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Restorative Justice in the United Methodist Church

This was the week of Amy DeLong’s United Methodist Church Trial. She was charged by the church with being a “self-avowed practicing homosexual” and with having performed a union service for two women.

I spent the week thinking of her, praying for her and the entire process, helping to arrange a vigil of two hours each day of Tuesday, Wednesday and Thursday (the days of the trial) at Sparta United Methodist Church. I was there the first two days and the third day a severe storm kept me home.

Each day we lit the seven candles—one for each color of the rainbow. We listened on Tuesday as one person read the sermon that Amy herself had preached the night before. On Wednesday we talked about Amy in connection with the sermon Richard Deats had delivered the Sunday before at Sparta—of how seeds of love eventually can grow into new realities.

I found out the result of the trial—not guilty of the first charge of being a self-avowed practicing homosexual; and guilty of the second charge of having performed a union service for two women. And then I waited for the consequences of the guilty verdict.

She was given a suspension of ministerial duties for 20 days starting July 1st for discernment leading to a process of meeting with her bishop, her district superintendent, the chair of her Board of Ordained Ministry, and a Wisconsin elder (pastor) of her choice—all of these leading to a document that would outline procedures for clergy in order to help resolve issues that harm the clergy covenant, create an adversarial spirit, or lead to future clergy trials. This paper would be completed in time to be presented and acted upon by that Wisconsin Annual Conference at the 2012 clergy session.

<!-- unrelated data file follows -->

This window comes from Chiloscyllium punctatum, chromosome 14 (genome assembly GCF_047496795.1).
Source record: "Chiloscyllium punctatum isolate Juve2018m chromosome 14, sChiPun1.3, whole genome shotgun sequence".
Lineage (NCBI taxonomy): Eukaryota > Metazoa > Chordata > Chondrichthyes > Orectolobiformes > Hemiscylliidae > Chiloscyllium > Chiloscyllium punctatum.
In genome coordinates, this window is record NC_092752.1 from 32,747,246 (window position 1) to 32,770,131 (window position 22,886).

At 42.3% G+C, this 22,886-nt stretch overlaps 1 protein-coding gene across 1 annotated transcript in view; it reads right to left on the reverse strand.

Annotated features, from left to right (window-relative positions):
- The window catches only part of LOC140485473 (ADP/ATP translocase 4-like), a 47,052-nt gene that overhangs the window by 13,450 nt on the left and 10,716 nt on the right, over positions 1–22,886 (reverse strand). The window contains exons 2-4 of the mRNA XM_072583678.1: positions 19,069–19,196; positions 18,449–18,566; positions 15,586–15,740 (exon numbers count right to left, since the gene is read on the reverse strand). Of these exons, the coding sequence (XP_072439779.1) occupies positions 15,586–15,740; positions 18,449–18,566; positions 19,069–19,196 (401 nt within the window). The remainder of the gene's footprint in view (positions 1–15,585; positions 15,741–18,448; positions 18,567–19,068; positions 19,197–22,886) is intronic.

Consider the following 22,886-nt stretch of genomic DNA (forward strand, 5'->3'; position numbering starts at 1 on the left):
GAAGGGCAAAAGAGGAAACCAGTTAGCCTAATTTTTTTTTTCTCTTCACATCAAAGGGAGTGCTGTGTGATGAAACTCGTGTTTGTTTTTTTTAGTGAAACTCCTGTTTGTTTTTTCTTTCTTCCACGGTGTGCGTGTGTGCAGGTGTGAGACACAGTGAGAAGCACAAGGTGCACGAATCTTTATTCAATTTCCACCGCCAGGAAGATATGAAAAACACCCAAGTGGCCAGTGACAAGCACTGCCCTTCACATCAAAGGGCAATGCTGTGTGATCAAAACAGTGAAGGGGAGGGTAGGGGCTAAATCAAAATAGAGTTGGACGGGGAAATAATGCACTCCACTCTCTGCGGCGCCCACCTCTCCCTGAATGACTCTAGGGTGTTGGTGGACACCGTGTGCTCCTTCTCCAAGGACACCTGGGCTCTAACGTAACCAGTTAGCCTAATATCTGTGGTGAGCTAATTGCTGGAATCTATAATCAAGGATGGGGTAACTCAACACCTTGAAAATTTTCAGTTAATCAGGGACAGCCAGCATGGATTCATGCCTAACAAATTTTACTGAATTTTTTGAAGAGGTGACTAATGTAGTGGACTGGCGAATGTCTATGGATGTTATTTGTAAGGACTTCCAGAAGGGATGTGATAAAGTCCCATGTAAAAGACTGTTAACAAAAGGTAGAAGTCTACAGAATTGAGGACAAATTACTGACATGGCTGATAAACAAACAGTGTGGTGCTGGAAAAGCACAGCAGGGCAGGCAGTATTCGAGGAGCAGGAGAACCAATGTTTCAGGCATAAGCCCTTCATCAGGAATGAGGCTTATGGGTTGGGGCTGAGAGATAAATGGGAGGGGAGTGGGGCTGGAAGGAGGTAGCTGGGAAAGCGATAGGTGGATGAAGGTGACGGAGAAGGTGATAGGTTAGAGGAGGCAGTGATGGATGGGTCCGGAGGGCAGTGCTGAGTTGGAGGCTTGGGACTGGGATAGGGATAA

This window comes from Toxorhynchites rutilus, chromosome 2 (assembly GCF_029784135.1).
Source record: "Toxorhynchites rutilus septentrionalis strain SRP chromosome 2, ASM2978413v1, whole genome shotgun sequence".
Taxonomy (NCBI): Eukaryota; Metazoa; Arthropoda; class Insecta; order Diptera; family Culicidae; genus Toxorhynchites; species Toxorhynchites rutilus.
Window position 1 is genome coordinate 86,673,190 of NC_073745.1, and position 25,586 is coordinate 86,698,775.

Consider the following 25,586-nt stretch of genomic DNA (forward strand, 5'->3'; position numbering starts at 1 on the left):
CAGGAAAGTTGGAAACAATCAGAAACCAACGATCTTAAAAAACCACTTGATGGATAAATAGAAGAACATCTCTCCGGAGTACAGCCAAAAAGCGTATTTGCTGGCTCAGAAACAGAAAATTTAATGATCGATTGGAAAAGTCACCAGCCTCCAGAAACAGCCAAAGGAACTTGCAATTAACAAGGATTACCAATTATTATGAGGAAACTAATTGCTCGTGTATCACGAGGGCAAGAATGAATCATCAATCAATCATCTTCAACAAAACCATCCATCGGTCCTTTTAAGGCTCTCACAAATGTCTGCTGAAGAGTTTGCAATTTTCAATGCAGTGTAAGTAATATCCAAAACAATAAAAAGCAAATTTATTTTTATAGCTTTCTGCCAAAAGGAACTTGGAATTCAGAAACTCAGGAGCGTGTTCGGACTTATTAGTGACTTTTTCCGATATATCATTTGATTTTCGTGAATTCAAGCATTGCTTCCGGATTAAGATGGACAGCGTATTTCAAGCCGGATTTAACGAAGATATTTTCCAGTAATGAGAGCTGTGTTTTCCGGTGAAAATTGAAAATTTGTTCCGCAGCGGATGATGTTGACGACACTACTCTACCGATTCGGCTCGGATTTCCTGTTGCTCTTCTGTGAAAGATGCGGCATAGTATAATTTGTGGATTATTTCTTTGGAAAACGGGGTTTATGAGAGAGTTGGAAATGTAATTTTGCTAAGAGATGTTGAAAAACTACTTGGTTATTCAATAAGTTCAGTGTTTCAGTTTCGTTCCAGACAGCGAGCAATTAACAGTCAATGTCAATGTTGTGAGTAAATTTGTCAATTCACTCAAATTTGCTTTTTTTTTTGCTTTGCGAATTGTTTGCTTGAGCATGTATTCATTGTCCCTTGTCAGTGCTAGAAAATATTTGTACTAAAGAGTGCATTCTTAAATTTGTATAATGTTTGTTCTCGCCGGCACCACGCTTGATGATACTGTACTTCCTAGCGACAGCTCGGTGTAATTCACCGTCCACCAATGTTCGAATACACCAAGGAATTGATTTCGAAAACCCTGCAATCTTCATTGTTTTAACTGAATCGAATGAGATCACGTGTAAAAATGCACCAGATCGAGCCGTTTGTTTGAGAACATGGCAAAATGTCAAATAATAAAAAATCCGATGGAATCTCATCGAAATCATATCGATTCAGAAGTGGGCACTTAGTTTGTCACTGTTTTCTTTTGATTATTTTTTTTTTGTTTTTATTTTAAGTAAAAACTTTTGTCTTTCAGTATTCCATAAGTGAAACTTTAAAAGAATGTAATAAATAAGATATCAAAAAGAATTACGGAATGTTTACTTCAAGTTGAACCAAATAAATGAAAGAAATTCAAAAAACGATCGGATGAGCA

It was refreshing to hear on Saturday from Amy’s support team—and that they saw this action of the jury as “an exemplary exoneration of her.” They wrote that the jury wants her “to teach the conference what it has not yet learned (or forgotten): how we pull together to leave this world a better place.”

This trial it seems to me was unlike any that the Church has held so far on this subject. The shift is slow and at the same time it is happening. Somehow it has all fit together for me—from last Sunday’s sermon by Richard (which you can find here); through the week of sitting vigil and talking together; clear through to a jury giving her not a penalty but an opportunity to once again teach with her words and her life about loving each other.

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